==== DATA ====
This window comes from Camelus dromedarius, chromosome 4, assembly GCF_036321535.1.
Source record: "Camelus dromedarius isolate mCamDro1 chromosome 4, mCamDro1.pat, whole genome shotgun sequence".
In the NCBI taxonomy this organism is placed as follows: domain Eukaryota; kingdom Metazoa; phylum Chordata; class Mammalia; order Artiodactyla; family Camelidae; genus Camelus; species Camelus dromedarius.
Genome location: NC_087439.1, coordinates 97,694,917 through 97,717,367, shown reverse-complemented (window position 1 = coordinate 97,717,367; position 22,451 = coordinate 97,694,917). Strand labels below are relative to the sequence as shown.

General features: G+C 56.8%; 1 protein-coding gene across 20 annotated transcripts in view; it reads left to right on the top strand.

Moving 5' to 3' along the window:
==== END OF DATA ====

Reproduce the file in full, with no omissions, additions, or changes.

This window comes from Camelus dromedarius, chromosome 4, assembly GCF_036321535.1.
Source record: "Camelus dromedarius isolate mCamDro1 chromosome 4, mCamDro1.pat, whole genome shotgun sequence".
In the NCBI taxonomy this organism is placed as follows: domain Eukaryota; kingdom Metazoa; phylum Chordata; class Mammalia; order Artiodactyla; family Camelidae; genus Camelus; species Camelus dromedarius.
Genome location: NC_087439.1, coordinates 97,694,917 through 97,717,367, shown reverse-complemented (window position 1 = coordinate 97,717,367; position 22,451 = coordinate 97,694,917). Strand labels below are relative to the sequence as shown.

General features: G+C 56.8%; 1 protein-coding gene across 20 annotated transcripts in view; it reads left to right on the top strand.

Moving 5' to 3' along the window: